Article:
Padres Bud Black Deserves Another Year to Work His Magic
Bud Black used to drive me crazy. Maybe it’s his mild-mannered personality. Or maybe it was because I held him personally responsible for the Padres 10-game losing streak in 2010. You know the one. The streak that put an end to any real chance to make the postseason. And it should be noted, I fully realize, right or wrong, managers get all the blame when the team loses and few of the accolades when they win.
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Particularly troubling, as I watched the end of the 2013 season, Black always had the same expression on his face, regardless of how bad the Padres were losing. It was disconcerting. I started wondering if he was indeed the right man for the job. The more I thought about, the more I was convinced it was time for Black to go.
I entered the 2014 season as optimistic as any long suffering Padres fan could be. Still, I had serious doubts about Bud Black, and even more so when it came to Josh Byrnes. Unfortunately, Byrnes’ blueprint, if you can call it that, is still written all over the team. The Rizzo trade still haunts me, mainly because Cashner seems to pitch only when he feels like it, not to mention that Rizzo was the centerpiece of the Adrian Gonzalez trade. Furthermore, Yonder Alonso (a.k.a. “The Savior”) is at best a below average Major League baseball player. The good news is ,of course, Josh Byrnes was eventually dismissed.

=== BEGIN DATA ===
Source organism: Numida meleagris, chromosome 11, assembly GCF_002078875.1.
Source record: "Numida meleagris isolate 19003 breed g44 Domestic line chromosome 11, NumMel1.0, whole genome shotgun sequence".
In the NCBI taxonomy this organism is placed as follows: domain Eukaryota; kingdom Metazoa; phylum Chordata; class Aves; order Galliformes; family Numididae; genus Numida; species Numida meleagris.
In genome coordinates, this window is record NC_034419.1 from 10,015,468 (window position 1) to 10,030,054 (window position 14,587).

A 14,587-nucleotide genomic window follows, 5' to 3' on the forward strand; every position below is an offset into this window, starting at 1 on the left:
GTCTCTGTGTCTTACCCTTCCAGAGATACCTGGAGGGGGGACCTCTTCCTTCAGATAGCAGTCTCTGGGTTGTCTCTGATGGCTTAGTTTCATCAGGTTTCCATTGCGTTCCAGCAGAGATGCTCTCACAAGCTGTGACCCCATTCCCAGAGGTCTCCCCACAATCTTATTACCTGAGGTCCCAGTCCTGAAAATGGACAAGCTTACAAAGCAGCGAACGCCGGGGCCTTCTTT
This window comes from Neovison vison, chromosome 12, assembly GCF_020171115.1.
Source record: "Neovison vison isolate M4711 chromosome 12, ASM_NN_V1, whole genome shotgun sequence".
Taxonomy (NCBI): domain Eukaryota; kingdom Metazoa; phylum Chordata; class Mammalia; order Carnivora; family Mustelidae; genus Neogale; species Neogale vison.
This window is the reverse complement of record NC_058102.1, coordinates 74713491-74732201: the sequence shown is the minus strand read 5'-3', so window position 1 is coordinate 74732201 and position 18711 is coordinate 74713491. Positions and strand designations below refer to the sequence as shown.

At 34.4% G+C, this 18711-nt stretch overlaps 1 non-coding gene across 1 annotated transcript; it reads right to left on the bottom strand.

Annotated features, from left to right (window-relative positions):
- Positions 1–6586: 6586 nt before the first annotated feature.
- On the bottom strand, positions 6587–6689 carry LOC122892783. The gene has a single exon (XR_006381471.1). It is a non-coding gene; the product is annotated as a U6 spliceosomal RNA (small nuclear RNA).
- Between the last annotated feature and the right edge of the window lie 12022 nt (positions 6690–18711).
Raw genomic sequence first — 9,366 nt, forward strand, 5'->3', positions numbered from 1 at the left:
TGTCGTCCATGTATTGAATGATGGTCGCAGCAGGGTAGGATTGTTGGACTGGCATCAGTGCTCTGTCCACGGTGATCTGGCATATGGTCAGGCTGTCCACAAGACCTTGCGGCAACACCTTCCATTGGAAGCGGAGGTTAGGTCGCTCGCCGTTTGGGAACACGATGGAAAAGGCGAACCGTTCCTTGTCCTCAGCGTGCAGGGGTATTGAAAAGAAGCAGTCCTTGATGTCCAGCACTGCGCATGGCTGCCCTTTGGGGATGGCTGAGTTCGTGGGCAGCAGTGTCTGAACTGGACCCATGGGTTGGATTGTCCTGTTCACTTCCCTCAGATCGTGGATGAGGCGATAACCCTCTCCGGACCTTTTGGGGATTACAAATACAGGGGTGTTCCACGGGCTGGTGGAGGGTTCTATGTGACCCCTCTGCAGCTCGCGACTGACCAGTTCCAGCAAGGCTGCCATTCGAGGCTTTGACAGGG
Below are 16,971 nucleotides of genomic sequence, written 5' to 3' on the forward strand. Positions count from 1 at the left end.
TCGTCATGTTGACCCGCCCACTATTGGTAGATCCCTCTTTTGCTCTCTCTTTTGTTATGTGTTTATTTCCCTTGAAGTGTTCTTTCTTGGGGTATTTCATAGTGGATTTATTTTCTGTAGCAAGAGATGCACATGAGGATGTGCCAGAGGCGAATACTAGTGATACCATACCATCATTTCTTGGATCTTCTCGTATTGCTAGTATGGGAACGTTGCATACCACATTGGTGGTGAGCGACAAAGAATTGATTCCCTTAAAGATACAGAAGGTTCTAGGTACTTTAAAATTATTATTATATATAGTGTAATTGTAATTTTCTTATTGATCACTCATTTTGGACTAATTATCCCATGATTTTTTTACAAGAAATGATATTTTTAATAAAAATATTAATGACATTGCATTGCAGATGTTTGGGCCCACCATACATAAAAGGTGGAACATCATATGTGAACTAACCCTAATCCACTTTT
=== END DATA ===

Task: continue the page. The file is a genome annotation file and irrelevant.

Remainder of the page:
Then came the glorious start to the 2014 San Diego Padres baseball season. After a opening day win against the Dodgers, it was all down hill from there. And this is precisely why Bud Black deserved to come back in 2015. In April, the Padres hit .218 as a team. In May, .239. During June, a robust .171. In July and August, .249. And in September. .231.
Despite that, the Padres were finding ways to win baseball games.
Overall, the Padres finished dead last in the National League in runs (533), hits (1199), doubles (224), total bases (1810) RBI (500), average (.226) OBP (.292), SLG(.342) and OPS (.634).
And again, the Padres continued to find ways to win baseball games. The pitching staff certainly deserves some credit, but so does Petco Park, and I’m not sure which of those two actually deserves the most credit.
Keep in mind that this sorry excuse for a Major League team actually won one more game in 2014 then it did the previous year, which is nothing short of a miracle.
Finally, Black deserves another year because of the way he handled the bullpen. The Padres played 51 one-run games last year; the Padres won 31 of those.
I’m glad he’ll be back and I’m not sure a managerial upgrade (“upgrade” being the key word), with more pitching knowledge is even available.
Welcome back Bud Black.
Bud Black’s Record With San Diego
Top Five San Diego Padres Managers (based on winning percentage)
1. Jack McKeon .541
2. Dick Williams.520
3. Greg Riddoch .508
4. Bruce Bochy .494
5. Bud Black .476